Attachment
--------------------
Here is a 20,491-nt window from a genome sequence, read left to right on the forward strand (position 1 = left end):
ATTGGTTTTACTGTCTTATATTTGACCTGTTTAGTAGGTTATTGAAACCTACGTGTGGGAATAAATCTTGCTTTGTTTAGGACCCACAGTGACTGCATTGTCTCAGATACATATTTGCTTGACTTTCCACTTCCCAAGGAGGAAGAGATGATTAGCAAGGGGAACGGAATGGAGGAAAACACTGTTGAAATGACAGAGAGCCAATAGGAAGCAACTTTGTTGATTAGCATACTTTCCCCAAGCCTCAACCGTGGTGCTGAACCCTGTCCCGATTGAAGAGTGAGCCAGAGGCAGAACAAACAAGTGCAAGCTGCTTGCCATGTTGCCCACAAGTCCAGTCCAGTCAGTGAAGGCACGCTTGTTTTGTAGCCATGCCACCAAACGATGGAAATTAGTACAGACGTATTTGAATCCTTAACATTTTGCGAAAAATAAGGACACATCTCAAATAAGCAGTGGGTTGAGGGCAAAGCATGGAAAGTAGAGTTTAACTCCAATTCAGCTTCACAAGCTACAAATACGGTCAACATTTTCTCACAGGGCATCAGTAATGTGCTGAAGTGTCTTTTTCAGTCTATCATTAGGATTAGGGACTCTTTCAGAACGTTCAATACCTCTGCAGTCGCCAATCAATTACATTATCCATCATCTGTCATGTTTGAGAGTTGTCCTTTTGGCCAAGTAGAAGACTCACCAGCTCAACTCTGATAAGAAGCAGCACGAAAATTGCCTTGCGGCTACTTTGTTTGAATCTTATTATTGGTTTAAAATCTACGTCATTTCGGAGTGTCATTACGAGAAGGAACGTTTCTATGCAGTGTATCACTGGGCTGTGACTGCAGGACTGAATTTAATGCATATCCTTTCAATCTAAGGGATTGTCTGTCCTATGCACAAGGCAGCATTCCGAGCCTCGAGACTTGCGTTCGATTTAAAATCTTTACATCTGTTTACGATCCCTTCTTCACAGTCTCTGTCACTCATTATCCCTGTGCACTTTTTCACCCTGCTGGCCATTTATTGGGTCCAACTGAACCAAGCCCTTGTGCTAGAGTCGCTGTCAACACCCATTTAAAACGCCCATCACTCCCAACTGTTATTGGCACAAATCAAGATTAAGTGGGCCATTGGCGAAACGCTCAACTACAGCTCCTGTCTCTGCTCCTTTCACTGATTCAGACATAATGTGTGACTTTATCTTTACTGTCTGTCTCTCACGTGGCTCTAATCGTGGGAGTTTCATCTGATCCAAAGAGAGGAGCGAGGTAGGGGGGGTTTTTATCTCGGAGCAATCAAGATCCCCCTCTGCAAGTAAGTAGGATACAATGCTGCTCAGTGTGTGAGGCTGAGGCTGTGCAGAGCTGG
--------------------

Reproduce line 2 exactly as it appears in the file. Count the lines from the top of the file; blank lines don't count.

ATTGGTTTTACTGTCTTATATTTGACCTGTTTAGTAGGTTATTGAAACCTACGTGTGGGAATAAATCTTGCTTTGTTTAGGACCCACAGTGACTGCATTGTCTCAGATACATATTTGCTTGACTTTCCACTTCCCAAGGAGGAAGAGATGATTAGCAAGGGGAACGGAATGGAGGAAAACACTGTTGAAATGACAGAGAGCCAATAGGAAGCAACTTTGTTGATTAGCATACTTTCCCCAAGCCTCAACCGTGGTGCTGAACCCTGTCCCGATTGAAGAGTGAGCCAGAGGCAGAACAAACAAGTGCAAGCTGCTTGCCATGTTGCCCACAAGTCCAGTCCAGTCAGTGAAGGCACGCTTGTTTTGTAGCCATGCCACCAAACGATGGAAATTAGTACAGACGTATTTGAATCCTTAACATTTTGCGAAAAATAAGGACACATCTCAAATAAGCAGTGGGTTGAGGGCAAAGCATGGAAAGTAGAGTTTAACTCCAATTCAGCTTCACAAGCTACAAATACGGTCAACATTTTCTCACAGGGCATCAGTAATGTGCTGAAGTGTCTTTTTCAGTCTATCATTAGGATTAGGGACTCTTTCAGAACGTTCAATACCTCTGCAGTCGCCAATCAATTACATTATCCATCATCTGTCATGTTTGAGAGTTGTCCTTTTGGCCAAGTAGAAGACTCACCAGCTCAACTCTGATAAGAAGCAGCACGAAAATTGCCTTGCGGCTACTTTGTTTGAATCTTATTATTGGTTTAAAATCTACGTCATTTCGGAGTGTCATTACGAGAAGGAACGTTTCTATGCAGTGTATCACTGGGCTGTGACTGCAGGACTGAATTTAATGCATATCCTTTCAATCTAAGGGATTGTCTGTCCTATGCACAAGGCAGCATTCCGAGCCTCGAGACTTGCGTTCGATTTAAAATCTTTACATCTGTTTACGATCCCTTCTTCACAGTCTCTGTCACTCATTATCCCTGTGCACTTTTTCACCCTGCTGGCCATTTATTGGGTCCAACTGAACCAAGCCCTTGTGCTAGAGTCGCTGTCAACACCCATTTAAAACGCCCATCACTCCCAACTGTTATTGGCACAAATCAAGATTAAGTGGGCCATTGGCGAAACGCTCAACTACAGCTCCTGTCTCTGCTCCTTTCACTGATTCAGACATAATGTGTGACTTTATCTTTACTGTCTGTCTCTCACGTGGCTCTAATCGTGGGAGTTTCATCTGATCCAAAGAGAGGAGCGAGGTAGGGGGGGTTTTTATCTCGGAGCAATCAAGATCCCCCTCTGCAAGTAAGTAGGATACAATGCTGCTCAGTGTGTGAGGCTGAGGCTGTGCAGAGCTGG